The number of human beings on the planet has grown dramatically in the past few decades. Today we are over seven billion people on Earth. Every day, our buzzing never-ending activities eat up a little more of the world’s remaining natural resources and release harmful emissions in the air. Two centuries ago, life was simpler. Back then, people did not drive cars; they did not use plastic bags; they did not need to charge phones; and even their wars did not destroy the environment as much as our current wars do, with our warheads and our fighter jets. Back then, the pace at which they could destroy the planet was slower.
In this regard, the following very telling message was tweeted this week: “The Earth is 4.6 billion years old. Let’s scale that to 46 years. We have been here for 4 hours. Our industrial revolution began 1 minute ago. In that time, we have destroyed more than 50% of the world’s forests. This isn’t sustainable”. Beyond the accuracy of the figures communicated in it, this message should prompt us to think. Its concept is that our race is like a person who has great wealth, but who is spending it at a pace which will soon leave him/her with no money.
On its website, the WWF gives a shocking example of what is happening to the world’s forests: “in the Amazon around 17% of the forest has been lost in the last 50 years, mostly due to forest conversion for cattle ranching. Deforestation in the region is particularly rampant near more populated areas, roads and rivers, but even more remote areas have been encroached upon when valuable mahogany, gold and oil are discovered”. Mahogany, gold, and oil, like cattle, are related to economic growth. They are all sold for profit. There are buyers for them, and governments are compelled to allow such trade because of their need for economic growth, the plague of our times.
Economic growth is today’s number one measure of a government’s success. The man who is hosting the COP21 conference himself, President François Hollande of France, has linked his decision to run again for president to his country’s unemployment rate at the time of the next presidential election. And he often speaks of economic growth as a main target for his government, in itself linked to a potential drop in the unemployment rate. Economic growth does not necessarily mean for a country that its poor will rise out of poverty or that life in it will be more worth living. It only means that the size of the economy will grow. Whether or not this will benefit the people is another story. An economy can grow while increasing inequalities and making life less enjoyable for people. But economic growth is tightly linked to the increase of economic activity, which is the main reason behind pollution. Yes, we can reach a level of cleaner energy to support our frantic economic activity. But this will not be enough, as economic activity also generates pollution which is not related to energy.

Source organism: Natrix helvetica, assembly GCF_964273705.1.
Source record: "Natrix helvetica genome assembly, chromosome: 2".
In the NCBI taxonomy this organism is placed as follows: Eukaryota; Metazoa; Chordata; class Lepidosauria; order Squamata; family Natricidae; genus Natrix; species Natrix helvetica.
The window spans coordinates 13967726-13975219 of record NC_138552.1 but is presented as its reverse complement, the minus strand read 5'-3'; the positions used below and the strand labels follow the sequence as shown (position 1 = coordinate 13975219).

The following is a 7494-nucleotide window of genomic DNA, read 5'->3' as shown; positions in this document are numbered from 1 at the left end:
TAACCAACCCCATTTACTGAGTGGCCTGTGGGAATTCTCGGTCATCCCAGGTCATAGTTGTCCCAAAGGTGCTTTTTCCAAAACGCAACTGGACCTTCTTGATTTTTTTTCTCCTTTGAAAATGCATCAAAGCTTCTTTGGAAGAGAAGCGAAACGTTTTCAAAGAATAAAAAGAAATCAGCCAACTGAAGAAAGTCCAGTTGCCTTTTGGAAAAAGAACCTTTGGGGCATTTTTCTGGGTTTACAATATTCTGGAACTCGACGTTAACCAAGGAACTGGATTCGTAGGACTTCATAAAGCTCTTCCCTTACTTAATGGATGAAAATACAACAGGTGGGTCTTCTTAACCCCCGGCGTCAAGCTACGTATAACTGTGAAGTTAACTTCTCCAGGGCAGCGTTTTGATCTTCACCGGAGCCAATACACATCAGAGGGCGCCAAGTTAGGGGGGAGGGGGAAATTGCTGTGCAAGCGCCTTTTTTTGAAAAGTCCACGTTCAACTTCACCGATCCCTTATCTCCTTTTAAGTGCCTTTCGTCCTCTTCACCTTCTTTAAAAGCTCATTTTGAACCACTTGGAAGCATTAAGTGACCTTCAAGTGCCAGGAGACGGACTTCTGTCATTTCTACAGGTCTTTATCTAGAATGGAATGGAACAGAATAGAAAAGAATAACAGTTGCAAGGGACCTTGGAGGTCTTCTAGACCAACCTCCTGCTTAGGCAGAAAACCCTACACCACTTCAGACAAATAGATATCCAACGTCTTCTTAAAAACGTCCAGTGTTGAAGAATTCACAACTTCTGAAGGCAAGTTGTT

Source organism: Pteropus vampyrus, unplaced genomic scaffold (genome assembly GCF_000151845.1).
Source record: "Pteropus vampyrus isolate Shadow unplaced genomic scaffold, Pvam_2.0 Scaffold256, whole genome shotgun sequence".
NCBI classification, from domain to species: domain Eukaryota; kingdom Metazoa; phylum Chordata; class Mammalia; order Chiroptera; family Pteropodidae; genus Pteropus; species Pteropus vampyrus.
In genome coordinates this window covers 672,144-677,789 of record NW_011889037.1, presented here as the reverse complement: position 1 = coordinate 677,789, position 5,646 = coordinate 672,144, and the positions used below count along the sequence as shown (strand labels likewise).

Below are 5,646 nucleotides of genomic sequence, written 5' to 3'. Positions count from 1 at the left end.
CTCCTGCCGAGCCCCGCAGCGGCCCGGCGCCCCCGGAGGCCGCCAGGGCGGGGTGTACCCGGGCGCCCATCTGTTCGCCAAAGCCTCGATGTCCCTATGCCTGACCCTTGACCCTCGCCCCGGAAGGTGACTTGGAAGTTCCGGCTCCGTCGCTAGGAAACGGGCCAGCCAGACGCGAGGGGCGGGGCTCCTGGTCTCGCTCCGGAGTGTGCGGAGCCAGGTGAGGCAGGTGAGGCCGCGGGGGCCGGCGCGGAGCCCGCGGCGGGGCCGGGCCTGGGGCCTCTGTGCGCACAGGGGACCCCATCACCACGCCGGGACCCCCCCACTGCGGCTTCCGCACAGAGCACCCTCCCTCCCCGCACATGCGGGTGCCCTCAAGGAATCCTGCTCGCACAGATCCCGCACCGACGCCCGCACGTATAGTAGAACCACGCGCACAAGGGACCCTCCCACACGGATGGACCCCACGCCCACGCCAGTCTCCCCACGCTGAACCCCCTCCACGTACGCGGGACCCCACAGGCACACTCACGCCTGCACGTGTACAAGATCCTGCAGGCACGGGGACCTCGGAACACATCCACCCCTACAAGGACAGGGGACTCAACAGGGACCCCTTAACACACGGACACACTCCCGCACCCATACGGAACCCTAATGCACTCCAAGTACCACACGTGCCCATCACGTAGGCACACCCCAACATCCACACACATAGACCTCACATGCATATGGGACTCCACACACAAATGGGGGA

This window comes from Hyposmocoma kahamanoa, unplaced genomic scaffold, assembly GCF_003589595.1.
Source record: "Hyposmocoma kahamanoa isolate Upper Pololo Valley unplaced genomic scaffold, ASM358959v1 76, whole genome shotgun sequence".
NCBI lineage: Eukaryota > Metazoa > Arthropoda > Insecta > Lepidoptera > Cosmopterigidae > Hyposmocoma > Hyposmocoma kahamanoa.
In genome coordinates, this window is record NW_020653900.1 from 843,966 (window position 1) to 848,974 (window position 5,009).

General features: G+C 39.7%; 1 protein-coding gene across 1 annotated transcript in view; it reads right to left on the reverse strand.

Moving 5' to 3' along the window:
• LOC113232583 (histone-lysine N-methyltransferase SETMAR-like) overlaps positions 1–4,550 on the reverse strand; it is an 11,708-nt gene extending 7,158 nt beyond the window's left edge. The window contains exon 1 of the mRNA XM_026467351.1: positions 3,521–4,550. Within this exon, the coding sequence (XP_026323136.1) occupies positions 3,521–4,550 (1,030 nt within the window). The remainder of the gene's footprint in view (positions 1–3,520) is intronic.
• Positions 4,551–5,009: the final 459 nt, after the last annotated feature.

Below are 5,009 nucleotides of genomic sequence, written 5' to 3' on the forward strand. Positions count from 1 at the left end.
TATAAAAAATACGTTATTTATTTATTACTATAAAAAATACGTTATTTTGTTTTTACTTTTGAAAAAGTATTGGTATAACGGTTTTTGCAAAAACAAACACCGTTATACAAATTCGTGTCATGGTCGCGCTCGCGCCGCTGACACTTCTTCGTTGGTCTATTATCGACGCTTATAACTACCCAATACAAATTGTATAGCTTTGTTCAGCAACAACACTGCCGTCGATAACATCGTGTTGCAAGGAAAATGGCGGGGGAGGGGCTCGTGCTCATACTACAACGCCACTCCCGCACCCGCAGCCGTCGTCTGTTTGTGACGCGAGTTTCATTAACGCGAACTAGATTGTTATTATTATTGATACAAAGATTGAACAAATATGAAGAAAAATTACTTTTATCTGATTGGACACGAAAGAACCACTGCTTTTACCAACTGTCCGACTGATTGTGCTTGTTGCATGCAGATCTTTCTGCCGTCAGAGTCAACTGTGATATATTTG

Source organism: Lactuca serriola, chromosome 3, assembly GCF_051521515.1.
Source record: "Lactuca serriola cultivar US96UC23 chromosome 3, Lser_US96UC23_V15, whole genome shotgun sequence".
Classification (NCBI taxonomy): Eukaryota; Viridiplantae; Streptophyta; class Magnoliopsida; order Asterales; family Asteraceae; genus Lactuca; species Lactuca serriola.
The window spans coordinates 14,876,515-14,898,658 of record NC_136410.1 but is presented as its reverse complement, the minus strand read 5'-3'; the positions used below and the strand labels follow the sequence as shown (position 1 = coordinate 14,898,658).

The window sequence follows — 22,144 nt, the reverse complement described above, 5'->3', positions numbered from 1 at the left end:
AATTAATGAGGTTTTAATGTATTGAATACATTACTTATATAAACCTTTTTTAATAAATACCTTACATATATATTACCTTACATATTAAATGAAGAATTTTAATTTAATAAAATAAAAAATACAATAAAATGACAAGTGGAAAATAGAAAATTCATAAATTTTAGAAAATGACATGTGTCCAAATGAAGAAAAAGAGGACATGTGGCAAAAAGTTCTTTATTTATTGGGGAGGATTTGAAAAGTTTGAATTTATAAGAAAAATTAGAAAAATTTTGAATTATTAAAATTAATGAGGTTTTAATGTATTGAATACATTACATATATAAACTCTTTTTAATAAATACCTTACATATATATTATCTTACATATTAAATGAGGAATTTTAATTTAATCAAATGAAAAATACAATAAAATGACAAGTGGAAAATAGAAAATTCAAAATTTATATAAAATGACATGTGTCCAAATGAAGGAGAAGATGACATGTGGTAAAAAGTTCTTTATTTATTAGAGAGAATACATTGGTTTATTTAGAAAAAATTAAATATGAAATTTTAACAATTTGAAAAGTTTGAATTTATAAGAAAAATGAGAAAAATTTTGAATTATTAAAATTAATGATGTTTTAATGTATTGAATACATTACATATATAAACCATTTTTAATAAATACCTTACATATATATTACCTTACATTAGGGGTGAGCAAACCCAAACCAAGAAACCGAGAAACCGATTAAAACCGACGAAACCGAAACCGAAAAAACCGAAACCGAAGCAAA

It is, thus, not surprising that the top polluters of the world include countries with very vibrant economies, such as the United States and China, but also emerging India. However, pollution and the destruction of our planet, in general, hurt countries the world-over. Far from China or the United States, in Africa, Lake Chad and the Niger River are drying out, with grave consequences for the environment and for populations that are vulnerable already. President Mahamadou Issoufou of Niger told journalist Olivier Ravanello of French TV news network iTélé that the target of the COP21 from the African point of view was 1.5oC and not the official 2oC as a limit to global warming by the end of the century, because a limit of 2oC over the world translates into a temperature increase of 3oC to 4oC in Africa. Even in global warming, the poor suffer most. That is because they hold less leverage than the rich. This situation epitomizes Man’s selfishness and materialism.
The consumeristic growth oriented attitudes of countries around the world are only marginal factors in our problem, which we should refer to, comprehensively, as the destruction of our planet, rather than global warming. They are coupled by the gluttony of Man and his lack of vision. For instance, one of the main accelerators of the destruction of our planet is meat, since its production process leads to considerable pollution, let alone loss of green spaces as in the example given by the WWF. But fast food chains have to exist and make money; and millions of bellies around the world love to enjoy a burger. So, industrial farms kill sentient beings such as cows to meet that demand and make profits; no matter the cost, both environmental and ethical.
To put an end to the destruction of our planet, we need to understand the main character causing it, Man. Paradoxically Man is the one who has the power to make the decisions that would prolong the life of Mother Earth, if not save her. Irish poet, William Butler Yeats wrote: “He knows death to the bone / Man has created death”. And now, we are relying on Man to save our dying planet. World leaders gathering in Paris like to pose for pictures together and to make wonderful statements about their love for our planet and for humanity. Another great Irish poet, Oscar Wilde, enlightens us on the futility of such false hope in the goodness of man in such circumstances. He wrote: “Each man kills the thing he loves”.
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